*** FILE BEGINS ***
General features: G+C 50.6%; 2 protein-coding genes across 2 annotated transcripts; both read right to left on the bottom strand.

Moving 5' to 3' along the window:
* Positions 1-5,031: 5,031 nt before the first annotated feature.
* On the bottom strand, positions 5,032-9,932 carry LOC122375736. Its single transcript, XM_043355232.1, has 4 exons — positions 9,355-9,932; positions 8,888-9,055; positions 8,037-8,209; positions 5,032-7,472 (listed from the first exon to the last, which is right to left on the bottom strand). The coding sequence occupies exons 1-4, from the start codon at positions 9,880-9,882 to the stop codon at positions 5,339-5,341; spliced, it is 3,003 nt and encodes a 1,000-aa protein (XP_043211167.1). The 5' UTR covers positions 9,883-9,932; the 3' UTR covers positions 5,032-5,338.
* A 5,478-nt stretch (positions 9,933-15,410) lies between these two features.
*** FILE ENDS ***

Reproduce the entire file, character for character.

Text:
General features: G+C 50.6%; 2 protein-coding genes across 2 annotated transcripts; both read right to left on the bottom strand.

Moving 5' to 3' along the window:
* Positions 1-5,031: 5,031 nt before the first annotated feature.
* On the bottom strand, positions 5,032-9,932 carry LOC122375736. Its single transcript, XM_043355232.1, has 4 exons — positions 9,355-9,932; positions 8,888-9,055; positions 8,037-8,209; positions 5,032-7,472 (listed from the first exon to the last, which is right to left on the bottom strand). The coding sequence occupies exons 1-4, from the start codon at positions 9,880-9,882 to the stop codon at positions 5,339-5,341; spliced, it is 3,003 nt and encodes a 1,000-aa protein (XP_043211167.1). The 5' UTR covers positions 9,883-9,932; the 3' UTR covers positions 5,032-5,338.
* A 5,478-nt stretch (positions 9,933-15,410) lies between these two features.